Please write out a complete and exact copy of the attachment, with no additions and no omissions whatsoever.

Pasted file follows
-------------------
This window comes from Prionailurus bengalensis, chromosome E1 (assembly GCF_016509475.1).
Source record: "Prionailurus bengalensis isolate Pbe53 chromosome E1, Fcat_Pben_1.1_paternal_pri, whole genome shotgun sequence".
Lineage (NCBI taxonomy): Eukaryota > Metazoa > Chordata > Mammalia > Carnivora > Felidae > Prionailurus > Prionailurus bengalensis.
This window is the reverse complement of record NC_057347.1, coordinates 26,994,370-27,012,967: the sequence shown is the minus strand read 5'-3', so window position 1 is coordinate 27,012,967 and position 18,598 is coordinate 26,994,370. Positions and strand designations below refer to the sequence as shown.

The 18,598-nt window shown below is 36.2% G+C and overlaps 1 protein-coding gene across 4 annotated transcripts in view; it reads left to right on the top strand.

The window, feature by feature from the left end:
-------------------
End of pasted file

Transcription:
This window comes from Prionailurus bengalensis, chromosome E1 (assembly GCF_016509475.1).
Source record: "Prionailurus bengalensis isolate Pbe53 chromosome E1, Fcat_Pben_1.1_paternal_pri, whole genome shotgun sequence".
Lineage (NCBI taxonomy): Eukaryota > Metazoa > Chordata > Mammalia > Carnivora > Felidae > Prionailurus > Prionailurus bengalensis.
This window is the reverse complement of record NC_057347.1, coordinates 26,994,370-27,012,967: the sequence shown is the minus strand read 5'-3', so window position 1 is coordinate 27,012,967 and position 18,598 is coordinate 26,994,370. Positions and strand designations below refer to the sequence as shown.

The 18,598-nt window shown below is 36.2% G+C and overlaps 1 protein-coding gene across 4 annotated transcripts in view; it reads left to right on the top strand.

The window, feature by feature from the left end: